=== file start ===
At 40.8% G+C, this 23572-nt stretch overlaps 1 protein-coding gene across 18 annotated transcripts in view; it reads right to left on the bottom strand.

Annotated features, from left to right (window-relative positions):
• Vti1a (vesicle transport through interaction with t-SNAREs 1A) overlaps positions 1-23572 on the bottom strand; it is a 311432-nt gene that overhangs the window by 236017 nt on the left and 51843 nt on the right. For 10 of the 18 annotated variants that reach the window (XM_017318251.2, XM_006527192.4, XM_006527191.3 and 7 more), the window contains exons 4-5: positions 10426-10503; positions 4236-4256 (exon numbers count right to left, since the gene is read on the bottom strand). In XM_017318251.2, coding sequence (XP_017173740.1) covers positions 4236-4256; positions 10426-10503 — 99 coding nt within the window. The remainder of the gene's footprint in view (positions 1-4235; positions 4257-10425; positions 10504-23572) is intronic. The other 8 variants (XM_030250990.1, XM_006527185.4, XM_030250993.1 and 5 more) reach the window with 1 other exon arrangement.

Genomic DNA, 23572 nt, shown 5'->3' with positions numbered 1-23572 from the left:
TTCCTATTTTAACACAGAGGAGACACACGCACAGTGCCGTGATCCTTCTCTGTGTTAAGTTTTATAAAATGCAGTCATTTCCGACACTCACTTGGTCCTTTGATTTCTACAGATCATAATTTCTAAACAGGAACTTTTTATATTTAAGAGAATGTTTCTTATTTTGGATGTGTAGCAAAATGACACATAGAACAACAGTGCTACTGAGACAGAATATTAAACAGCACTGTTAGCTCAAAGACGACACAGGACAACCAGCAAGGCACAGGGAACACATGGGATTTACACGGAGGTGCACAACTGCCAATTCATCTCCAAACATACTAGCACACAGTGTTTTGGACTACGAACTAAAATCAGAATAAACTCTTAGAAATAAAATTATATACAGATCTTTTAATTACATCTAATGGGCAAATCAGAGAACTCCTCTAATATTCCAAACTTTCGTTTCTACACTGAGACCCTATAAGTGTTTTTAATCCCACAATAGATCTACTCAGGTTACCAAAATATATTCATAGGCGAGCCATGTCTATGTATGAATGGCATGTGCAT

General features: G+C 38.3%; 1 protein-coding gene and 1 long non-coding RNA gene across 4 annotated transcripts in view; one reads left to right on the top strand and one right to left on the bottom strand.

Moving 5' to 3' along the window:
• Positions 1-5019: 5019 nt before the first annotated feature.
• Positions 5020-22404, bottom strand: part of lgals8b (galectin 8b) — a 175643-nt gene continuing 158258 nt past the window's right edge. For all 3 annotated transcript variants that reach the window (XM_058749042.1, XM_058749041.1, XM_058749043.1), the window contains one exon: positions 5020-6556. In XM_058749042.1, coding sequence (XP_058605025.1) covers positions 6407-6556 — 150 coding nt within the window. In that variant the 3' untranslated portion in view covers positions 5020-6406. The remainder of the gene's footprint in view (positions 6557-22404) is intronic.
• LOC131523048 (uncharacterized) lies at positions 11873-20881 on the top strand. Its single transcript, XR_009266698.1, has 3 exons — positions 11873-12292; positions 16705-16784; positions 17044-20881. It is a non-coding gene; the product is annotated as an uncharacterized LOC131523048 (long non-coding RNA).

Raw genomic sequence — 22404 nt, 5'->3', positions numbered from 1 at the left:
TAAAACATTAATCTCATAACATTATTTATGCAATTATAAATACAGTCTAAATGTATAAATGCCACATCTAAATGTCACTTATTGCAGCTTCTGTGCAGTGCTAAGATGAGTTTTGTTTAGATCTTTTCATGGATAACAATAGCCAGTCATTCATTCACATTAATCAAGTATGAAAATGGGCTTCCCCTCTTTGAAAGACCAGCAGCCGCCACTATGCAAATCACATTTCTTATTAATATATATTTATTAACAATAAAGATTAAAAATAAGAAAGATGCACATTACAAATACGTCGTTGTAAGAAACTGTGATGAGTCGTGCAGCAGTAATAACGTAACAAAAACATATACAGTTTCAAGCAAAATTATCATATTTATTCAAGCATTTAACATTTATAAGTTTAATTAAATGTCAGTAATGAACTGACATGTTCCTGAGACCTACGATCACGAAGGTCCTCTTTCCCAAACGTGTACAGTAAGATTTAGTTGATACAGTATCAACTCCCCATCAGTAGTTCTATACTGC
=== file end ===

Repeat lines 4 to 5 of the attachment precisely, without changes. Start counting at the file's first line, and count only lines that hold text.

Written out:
Genomic DNA, 23572 nt, shown 5'->3' with positions numbered 1-23572 from the left:
TTCCTATTTTAACACAGAGGAGACACACGCACAGTGCCGTGATCCTTCTCTGTGTTAAGTTTTATAAAATGCAGTCATTTCCGACACTCACTTGGTCCTTTGATTTCTACAGATCATAATTTCTAAACAGGAACTTTTTATATTTAAGAGAATGTTTCTTATTTTGGATGTGTAGCAAAATGACACATAGAACAACAGTGCTACTGAGACAGAATATTAAACAGCACTGTTAGCTCAAAGACGACACAGGACAACCAGCAAGGCACAGGGAACACATGGGATTTACACGGAGGTGCACAACTGCCAATTCATCTCCAAACATACTAGCACACAGTGTTTTGGACTACGAACTAAAATCAGAATAAACTCTTAGAAATAAAATTATATACAGATCTTTTAATTACATCTAATGGGCAAATCAGAGAACTCCTCTAATATTCCAAACTTTCGTTTCTACACTGAGACCCTATAAGTGTTTTTAATCCCACAATAGATCTACTCAGGTTACCAAAATATATTCATAGGCGAGCCATGTCTATGTATGAATGGCATGTGCAT